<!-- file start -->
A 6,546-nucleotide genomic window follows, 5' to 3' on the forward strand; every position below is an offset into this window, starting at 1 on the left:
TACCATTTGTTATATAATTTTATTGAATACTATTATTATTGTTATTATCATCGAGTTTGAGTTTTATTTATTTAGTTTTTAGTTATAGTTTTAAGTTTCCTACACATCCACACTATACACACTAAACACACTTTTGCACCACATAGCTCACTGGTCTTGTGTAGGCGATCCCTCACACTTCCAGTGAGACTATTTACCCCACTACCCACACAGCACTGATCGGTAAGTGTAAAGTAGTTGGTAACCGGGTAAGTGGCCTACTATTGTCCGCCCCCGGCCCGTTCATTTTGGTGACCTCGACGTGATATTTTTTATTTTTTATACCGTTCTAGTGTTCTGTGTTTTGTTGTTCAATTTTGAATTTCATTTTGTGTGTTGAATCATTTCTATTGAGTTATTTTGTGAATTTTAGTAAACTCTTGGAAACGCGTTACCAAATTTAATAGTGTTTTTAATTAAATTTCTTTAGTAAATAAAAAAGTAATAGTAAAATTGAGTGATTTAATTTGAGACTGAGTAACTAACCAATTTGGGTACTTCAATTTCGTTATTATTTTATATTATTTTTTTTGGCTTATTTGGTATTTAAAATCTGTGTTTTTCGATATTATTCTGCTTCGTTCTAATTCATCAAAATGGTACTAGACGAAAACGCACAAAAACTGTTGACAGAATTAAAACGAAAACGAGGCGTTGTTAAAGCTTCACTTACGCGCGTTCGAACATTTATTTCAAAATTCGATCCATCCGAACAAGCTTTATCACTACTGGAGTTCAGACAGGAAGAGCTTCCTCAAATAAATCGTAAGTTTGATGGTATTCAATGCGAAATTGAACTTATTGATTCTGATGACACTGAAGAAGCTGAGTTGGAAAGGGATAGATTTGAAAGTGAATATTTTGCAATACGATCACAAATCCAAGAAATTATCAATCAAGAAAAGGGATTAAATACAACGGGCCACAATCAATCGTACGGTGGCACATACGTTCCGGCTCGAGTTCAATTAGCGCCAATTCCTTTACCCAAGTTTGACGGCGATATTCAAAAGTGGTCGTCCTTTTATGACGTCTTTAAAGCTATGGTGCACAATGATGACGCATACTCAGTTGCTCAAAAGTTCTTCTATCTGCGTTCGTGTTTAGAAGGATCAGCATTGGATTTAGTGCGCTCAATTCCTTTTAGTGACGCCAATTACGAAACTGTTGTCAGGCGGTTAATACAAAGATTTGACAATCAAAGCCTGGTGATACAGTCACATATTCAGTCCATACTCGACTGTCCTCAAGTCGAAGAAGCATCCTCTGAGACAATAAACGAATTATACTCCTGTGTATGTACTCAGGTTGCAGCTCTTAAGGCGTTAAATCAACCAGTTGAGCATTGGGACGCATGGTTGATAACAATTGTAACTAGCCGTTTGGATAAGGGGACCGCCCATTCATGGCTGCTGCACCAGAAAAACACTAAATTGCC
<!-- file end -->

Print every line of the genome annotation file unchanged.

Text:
A 6,546-nucleotide genomic window follows, 5' to 3' on the forward strand; every position below is an offset into this window, starting at 1 on the left:
TACCATTTGTTATATAATTTTATTGAATACTATTATTATTGTTATTATCATCGAGTTTGAGTTTTATTTATTTAGTTTTTAGTTATAGTTTTAAGTTTCCTACACATCCACACTATACACACTAAACACACTTTTGCACCACATAGCTCACTGGTCTTGTGTAGGCGATCCCTCACACTTCCAGTGAGACTATTTACCCCACTACCCACACAGCACTGATCGGTAAGTGTAAAGTAGTTGGTAACCGGGTAAGTGGCCTACTATTGTCCGCCCCCGGCCCGTTCATTTTGGTGACCTCGACGTGATATTTTTTATTTTTTATACCGTTCTAGTGTTCTGTGTTTTGTTGTTCAATTTTGAATTTCATTTTGTGTGTTGAATCATTTCTATTGAGTTATTTTGTGAATTTTAGTAAACTCTTGGAAACGCGTTACCAAATTTAATAGTGTTTTTAATTAAATTTCTTTAGTAAATAAAAAAGTAATAGTAAAATTGAGTGATTTAATTTGAGACTGAGTAACTAACCAATTTGGGTACTTCAATTTCGTTATTATTTTATATTATTTTTTTTGGCTTATTTGGTATTTAAAATCTGTGTTTTTCGATATTATTCTGCTTCGTTCTAATTCATCAAAATGGTACTAGACGAAAACGCACAAAAACTGTTGACAGAATTAAAACGAAAACGAGGCGTTGTTAAAGCTTCACTTACGCGCGTTCGAACATTTATTTCAAAATTCGATCCATCCGAACAAGCTTTATCACTACTGGAGTTCAGACAGGAAGAGCTTCCTCAAATAAATCGTAAGTTTGATGGTATTCAATGCGAAATTGAACTTATTGATTCTGATGACACTGAAGAAGCTGAGTTGGAAAGGGATAGATTTGAAAGTGAATATTTTGCAATACGATCACAAATCCAAGAAATTATCAATCAAGAAAAGGGATTAAATACAACGGGCCACAATCAATCGTACGGTGGCACATACGTTCCGGCTCGAGTTCAATTAGCGCCAATTCCTTTACCCAAGTTTGACGGCGATATTCAAAAGTGGTCGTCCTTTTATGACGTCTTTAAAGCTATGGTGCACAATGATGACGCATACTCAGTTGCTCAAAAGTTCTTCTATCTGCGTTCGTGTTTAGAAGGATCAGCATTGGATTTAGTGCGCTCAATTCCTTTTAGTGACGCCAATTACGAAACTGTTGTCAGGCGGTTAATACAAAGATTTGACAATCAAAGCCTGGTGATACAGTCACATATTCAGTCCATACTCGACTGTCCTCAAGTCGAAGAAGCATCCTCTGAGACAATAAACGAATTATACTCCTGTGTATGTACTCAGGTTGCAGCTCTTAAGGCGTTAAATCAACCAGTTGAGCATTGGGACGCATGGTTGATAACAATTGTAACTAGCCGTTTGGATAAGGGGACCGCCCATTCATGGCTGCTGCACCAGAAAAACACTAAATTGCC